I’m totally smitten with a fairly cheap, simple piece of clothing I bought only recently: a neoprene surfing hood*. It covers most of my head and goes down to the shoulders, keeping my scrawny neck warm from cold wind and spray. It’s only 1.5mm thick, yet feels warmer than the 3mm neoprene cap I used to wear (which covers the ears but nothing below them except a chin strap).
A side benefit I hadn’t expected is that I don’t feel the need to pee as soon as when I didn’t wear it. Strange, but much appreciated.
This hood is one of those items that lights up a sort of Aha thought, “Why did it take me so long to try this?”
What are items that fellow Pnet paddlers have had a similar reaction to? Our list might be useful for those new to paddling, especially now that it is the cold season in most of the U.S. I’m restricting the question to only equipment, not intangibles such as paddling lessons or trips. And I bet one of the answers will be “a drysuit.” But it’d be interesting to hear what some of the smaller, less obvious gems people have discovered.
- The hood is an O’Neill Hyperfreak, for anybody wanting to know.
Aquasport stingrays over the Carlisle magics which replaced the watchamacallit POS from Dick’s. Wish I had bought them day one.
Bug repellent… all my friends now have them.
Does This Qualify?
Ginger. For seasickness prevention. It works. Thank God. I think I need to re-thank you for that one, too. I think it was you who shared where to find those candied ginger slices.
My new knee
I should have got it 20 years ago
Ditto on Thermacell and a Drysuit, Seat
Should have gotten a drysuit long ago, but probably I wouldn’t appreciate it as much if I had one early into my paddling.
Thermacell is great!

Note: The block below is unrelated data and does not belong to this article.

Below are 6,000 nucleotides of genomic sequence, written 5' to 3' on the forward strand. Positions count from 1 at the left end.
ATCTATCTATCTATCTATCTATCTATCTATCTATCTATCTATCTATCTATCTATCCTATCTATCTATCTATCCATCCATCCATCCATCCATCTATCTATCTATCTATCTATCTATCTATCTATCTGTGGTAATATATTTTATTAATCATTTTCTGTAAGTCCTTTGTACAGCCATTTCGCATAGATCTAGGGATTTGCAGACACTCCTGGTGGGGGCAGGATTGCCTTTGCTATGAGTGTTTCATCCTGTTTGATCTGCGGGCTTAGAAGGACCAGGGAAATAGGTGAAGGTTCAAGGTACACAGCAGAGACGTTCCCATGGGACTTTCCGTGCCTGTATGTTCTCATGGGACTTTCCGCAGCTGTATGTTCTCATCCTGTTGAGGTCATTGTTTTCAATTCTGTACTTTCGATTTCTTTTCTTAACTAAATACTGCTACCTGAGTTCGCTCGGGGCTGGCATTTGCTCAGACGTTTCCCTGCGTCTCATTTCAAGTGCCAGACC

Insulated inflating seat pad is also high on my list,
multi functional uses.
AND DITTO ON THE THERMACELL, AND SOON,
also that new knee!
The ThermaCELLl seems just too damn good to be true.
Hopefully, the knee will be, too!
While it probably won’t be that much help on the water, it ought to be a terrific improvement getting in and out, and to and from, the kayaks as I
-Frank in Miami
got the …
new knee about 4 years ago. Now I’m looking for a partial replacement for the other one or a new knee on that side. Just not looking forward to that rehab again if I go the new knee route.
Wish I got into paddling years ago.
Mad Bomber hat
Good comp rifle. Now that I can afford one the eyes make it hard to use.
Custom flintlock. Loads of fun.
– Last Updated: Dec-15-14 1:17 PM EST –
1. I bought a nice ZRE paddle early on, so I cant say I Wish I would have gotten it earlier, but I suggest a composite paddle as early as you can afford one.
2. A nice PFD. I love my NRS Ninja and wear a PFD more because it is comfortable and ergonomic.
3. Kevlar canoes. Under 45lb boats are a thing of joy (my Odyssey). Under 30lb boats are heaven (my J200). ~20lb is like carrying air (my future surfski?). I didnt pay more than $850 for all of my Kevlar UL boats used but in very good condition, so light doesnt have to be expensive if you buy used and wait for a good deal.
2 pieces of gear
A North Water turtle-back bag for the kayk deck and a Kokotat storm cag. I ordered the little turtle back bag for a paddling trip to Sapelo Island, GA, because i hate big deck bags. My paddle scrapes against a deck bag. But i do need some stuff to hand, and those essentials fit in the little bag. I really love it. No scraping.
The storm cag i very rarely use – it’s for emergencies mainly – but it was cold and windy the day we left Sapelo and i wore the storm cag over my drysuit on land till it was time to hop in our boats and go. It was like being in a warm sleeping bag or a warm room inside that cag. I was very grateful for it. I can see it would be very effective too on a shivering wet person. Excellent piece of gear.
7 mm booties
it’s nice to come back from winter surfski paddles and be able to feel your feet when you stand up. Surfers booties work great.
bag water filter
Instead of having to pump it, you just fill it, and hang it from a tree and let it gravity filter.
For canoeing thwart bag, portable table, headlamps, homemade paddles, and Duluth Packs. For winter trips solar lights around the campsite. A tarp for shade and rain protection over the fire.
Seat pads with side pockets. Makes it easy to keep small items handy and off the bottom of the boat.
Drytop/drysuit. The first time I rolled in cold water and did NOT have cold water pouring down my neck it felt like a miracle.
Same idea as Vic
In my case, it was my first “good” rowboat. From there, I got another, and then started getting solo canoes. Before then, my only solo boat was a little aluminum Jon boat, which seemed great but I had no idea how much more I could be doing.